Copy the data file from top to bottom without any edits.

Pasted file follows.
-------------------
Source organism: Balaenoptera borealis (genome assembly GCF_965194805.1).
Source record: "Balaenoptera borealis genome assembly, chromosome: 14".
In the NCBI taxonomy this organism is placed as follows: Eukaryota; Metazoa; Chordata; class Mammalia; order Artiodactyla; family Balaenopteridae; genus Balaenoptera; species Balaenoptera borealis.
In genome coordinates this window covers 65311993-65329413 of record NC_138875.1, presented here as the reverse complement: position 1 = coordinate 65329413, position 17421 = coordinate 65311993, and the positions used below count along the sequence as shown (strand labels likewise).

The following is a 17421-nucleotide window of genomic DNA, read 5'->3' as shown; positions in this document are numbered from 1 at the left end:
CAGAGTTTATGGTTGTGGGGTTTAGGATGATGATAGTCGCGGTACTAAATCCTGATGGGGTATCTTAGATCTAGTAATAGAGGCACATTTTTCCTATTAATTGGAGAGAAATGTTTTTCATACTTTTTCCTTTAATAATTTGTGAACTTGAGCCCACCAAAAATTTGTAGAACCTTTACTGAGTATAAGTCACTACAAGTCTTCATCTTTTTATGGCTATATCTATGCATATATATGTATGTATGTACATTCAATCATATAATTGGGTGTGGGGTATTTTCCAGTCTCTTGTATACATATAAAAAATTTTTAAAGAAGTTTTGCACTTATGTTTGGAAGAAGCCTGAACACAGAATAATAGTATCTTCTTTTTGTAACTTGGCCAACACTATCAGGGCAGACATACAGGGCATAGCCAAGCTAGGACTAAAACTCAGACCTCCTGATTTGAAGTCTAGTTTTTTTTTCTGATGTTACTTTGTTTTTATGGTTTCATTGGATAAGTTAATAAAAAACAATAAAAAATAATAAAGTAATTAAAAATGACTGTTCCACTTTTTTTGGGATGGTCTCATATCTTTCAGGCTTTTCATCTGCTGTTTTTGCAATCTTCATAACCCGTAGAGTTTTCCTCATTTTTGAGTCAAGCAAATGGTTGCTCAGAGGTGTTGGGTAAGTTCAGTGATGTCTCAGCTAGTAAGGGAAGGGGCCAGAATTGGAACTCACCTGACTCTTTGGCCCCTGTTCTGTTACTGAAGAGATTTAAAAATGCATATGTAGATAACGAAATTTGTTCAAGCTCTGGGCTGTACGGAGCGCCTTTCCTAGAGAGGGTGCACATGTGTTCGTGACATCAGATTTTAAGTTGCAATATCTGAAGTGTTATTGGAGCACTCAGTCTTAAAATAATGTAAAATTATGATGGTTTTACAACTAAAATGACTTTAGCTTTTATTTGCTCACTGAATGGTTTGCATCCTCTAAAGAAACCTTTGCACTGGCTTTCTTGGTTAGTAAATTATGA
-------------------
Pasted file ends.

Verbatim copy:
Source organism: Balaenoptera borealis (genome assembly GCF_965194805.1).
Source record: "Balaenoptera borealis genome assembly, chromosome: 14".
In the NCBI taxonomy this organism is placed as follows: Eukaryota; Metazoa; Chordata; class Mammalia; order Artiodactyla; family Balaenopteridae; genus Balaenoptera; species Balaenoptera borealis.
In genome coordinates this window covers 65311993-65329413 of record NC_138875.1, presented here as the reverse complement: position 1 = coordinate 65329413, position 17421 = coordinate 65311993, and the positions used below count along the sequence as shown (strand labels likewise).

The following is a 17421-nucleotide window of genomic DNA, read 5'->3' as shown; positions in this document are numbered from 1 at the left end:
CAGAGTTTATGGTTGTGGGGTTTAGGATGATGATAGTCGCGGTACTAAATCCTGATGGGGTATCTTAGATCTAGTAATAGAGGCACATTTTTCCTATTAATTGGAGAGAAATGTTTTTCATACTTTTTCCTTTAATAATTTGTGAACTTGAGCCCACCAAAAATTTGTAGAACCTTTACTGAGTATAAGTCACTACAAGTCTTCATCTTTTTATGGCTATATCTATGCATATATATGTATGTATGTACATTCAATCATATAATTGGGTGTGGGGTATTTTCCAGTCTCTTGTATACATATAAAAAATTTTTAAAGAAGTTTTGCACTTATGTTTGGAAGAAGCCTGAACACAGAATAATAGTATCTTCTTTTTGTAACTTGGCCAACACTATCAGGGCAGACATACAGGGCATAGCCAAGCTAGGACTAAAACTCAGACCTCCTGATTTGAAGTCTAGTTTTTTTTTCTGATGTTACTTTGTTTTTATGGTTTCATTGGATAAGTTAATAAAAAACAATAAAAAATAATAAAGTAATTAAAAATGACTGTTCCACTTTTTTTGGGATGGTCTCATATCTTTCAGGCTTTTCATCTGCTGTTTTTGCAATCTTCATAACCCGTAGAGTTTTCCTCATTTTTGAGTCAAGCAAATGGTTGCTCAGAGGTGTTGGGTAAGTTCAGTGATGTCTCAGCTAGTAAGGGAAGGGGCCAGAATTGGAACTCACCTGACTCTTTGGCCCCTGTTCTGTTACTGAAGAGATTTAAAAATGCATATGTAGATAACGAAATTTGTTCAAGCTCTGGGCTGTACGGAGCGCCTTTCCTAGAGAGGGTGCACATGTGTTCGTGACATCAGATTTTAAGTTGCAATATCTGAAGTGTTATTGGAGCACTCAGTCTTAAAATAATGTAAAATTATGATGGTTTTACAACTAAAATGACTTTAGCTTTTATTTGCTCACTGAATGGTTTGCATCCTCTAAAGAAACCTTTGCACTGGCTTTCTTGGTTAGTAAATTATGA